Most professional services firms tend to promote and reward staff based on relative outperformance of their peers. Partners who close more deals tend to receive bigger bonuses and move to more senior positions. As a result, professionals who keep knowledge to themselves can have an internal advantage over their peers – an advantage they can use to obtain a bigger slice of a bonus pool, or to get ahead in the race for promotions. Many professional services firms end up creating a culture which favours the expert and encourages the hoarding of knowledge.

This is exactly the opposite environment required for knowledge sharing. Not surprisingly, when expert staff are asked to share their knowledge with their colleagues, they are often reluctant to do so. What’s in it for them? It is true their colleagues will benefit, and the business itself will be better off, but the individual expert will be worse off as they lose their relative advantage.

Professional services KPIs often prevent a knowledge sharing environment

If we examine the KPIs in many professional services firm, this issue is exposed. There are usually KPIs for revenue, perhaps KPIs for expense management, and then typically some KPIs around professional development (which is largely focused on learning new technical information).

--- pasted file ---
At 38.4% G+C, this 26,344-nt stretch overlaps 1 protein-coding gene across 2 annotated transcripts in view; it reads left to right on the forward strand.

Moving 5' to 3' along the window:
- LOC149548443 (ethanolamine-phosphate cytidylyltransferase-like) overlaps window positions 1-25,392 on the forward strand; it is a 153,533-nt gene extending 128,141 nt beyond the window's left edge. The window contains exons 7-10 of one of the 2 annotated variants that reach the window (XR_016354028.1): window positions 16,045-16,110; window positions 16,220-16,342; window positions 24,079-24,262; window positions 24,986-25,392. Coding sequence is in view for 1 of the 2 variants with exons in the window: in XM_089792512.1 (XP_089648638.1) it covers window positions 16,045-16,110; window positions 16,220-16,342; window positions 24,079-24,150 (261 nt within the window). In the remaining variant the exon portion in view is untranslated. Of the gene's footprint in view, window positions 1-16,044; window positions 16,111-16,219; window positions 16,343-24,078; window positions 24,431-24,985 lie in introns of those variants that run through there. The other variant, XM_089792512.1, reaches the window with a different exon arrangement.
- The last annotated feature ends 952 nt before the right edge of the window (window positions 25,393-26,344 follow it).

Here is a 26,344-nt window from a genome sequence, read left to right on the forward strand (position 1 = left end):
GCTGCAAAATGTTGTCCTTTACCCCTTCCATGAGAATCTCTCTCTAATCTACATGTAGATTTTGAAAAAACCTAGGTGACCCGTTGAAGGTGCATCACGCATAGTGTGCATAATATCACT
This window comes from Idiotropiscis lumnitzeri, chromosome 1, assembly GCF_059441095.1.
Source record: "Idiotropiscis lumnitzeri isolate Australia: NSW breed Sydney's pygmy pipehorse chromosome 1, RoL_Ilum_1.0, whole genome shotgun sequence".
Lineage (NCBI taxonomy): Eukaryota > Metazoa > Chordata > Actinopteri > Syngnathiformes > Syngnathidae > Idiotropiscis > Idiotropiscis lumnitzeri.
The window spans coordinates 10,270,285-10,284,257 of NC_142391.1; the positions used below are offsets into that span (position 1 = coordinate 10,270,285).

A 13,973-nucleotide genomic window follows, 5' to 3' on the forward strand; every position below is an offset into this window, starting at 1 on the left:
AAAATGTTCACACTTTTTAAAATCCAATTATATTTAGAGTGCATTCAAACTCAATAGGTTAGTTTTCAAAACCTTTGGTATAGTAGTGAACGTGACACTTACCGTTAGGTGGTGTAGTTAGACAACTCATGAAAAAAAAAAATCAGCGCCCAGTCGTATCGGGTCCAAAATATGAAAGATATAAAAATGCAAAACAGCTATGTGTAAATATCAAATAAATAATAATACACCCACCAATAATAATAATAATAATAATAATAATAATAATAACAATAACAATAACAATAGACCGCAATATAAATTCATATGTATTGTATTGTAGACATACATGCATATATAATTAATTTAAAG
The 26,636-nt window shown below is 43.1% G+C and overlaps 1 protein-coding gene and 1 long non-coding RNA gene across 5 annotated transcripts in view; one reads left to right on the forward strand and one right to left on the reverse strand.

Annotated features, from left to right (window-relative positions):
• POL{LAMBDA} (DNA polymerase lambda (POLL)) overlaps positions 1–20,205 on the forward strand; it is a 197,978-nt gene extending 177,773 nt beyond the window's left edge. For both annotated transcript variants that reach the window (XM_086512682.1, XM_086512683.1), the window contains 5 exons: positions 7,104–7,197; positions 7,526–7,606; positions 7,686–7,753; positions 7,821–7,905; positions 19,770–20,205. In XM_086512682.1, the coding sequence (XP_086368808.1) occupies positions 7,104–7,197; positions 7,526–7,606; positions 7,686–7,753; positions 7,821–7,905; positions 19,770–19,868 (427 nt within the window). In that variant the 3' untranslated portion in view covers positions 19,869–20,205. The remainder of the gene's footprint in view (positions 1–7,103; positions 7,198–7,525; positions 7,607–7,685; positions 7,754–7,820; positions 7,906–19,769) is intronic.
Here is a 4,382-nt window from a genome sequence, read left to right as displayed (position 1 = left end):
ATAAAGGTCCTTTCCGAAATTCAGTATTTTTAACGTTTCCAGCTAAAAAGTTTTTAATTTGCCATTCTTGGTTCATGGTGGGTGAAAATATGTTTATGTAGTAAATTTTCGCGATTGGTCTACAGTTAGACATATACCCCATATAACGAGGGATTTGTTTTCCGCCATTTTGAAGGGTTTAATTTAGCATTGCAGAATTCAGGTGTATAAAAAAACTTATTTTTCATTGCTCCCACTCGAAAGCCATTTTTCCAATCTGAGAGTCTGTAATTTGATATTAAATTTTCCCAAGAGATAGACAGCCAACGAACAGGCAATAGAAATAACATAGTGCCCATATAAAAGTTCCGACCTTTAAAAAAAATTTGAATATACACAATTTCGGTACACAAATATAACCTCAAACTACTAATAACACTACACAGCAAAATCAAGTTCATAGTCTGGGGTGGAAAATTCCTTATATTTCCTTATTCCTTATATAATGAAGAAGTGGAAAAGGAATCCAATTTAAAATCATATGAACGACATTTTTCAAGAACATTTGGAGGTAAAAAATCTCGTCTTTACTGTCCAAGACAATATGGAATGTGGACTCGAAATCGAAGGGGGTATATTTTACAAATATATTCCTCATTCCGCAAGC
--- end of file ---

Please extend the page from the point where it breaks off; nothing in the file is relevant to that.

There will also be a few KPIs around knowledge sharing. A two-hour passive webinar on a new tax rule will help an accountant meet their ‘training’ KPI, but a two-hour highly interactive coaching session on client interviewing techniques may not count towards that KPI.

Worse, KPIs tend to emphasise the consumption of knowledge. Accountants might have to undertake 20 hours of training each year. But where does the training come from? It’s unlikely to be from their colleagues in the form of knowledge sharing, as there is unlikely to be a KPI for the creation of training.

Without any KPI to encourage professionals to capture and share their expertise, firms are often left with no options other than technical information training, or generic external training content. To be clear, external training content is not knowledge sharing. It is knowledge ‘importing’, not knowledge sharing. Any external knowledge needs to be adapted to fit the particular context of your business. External knowledge will never fit as well as the knowledge generated from within your business.

This is completely different to knowledge sharing, which captures existing, proven expertise within your business and focuses on its standardisation throughout the business.

What is a knowledge sharing environment?

Changing the game around knowledge sharing requires a professional services firms to rethink the very nature of knowledge:

  1. Information is not knowledge. Knowledge is the know-how around that information.
  2. Knowledge sharing requires the direct involvement of those with the know-how.
  3. The creation of knowledge and training must be as important as it’s consumption.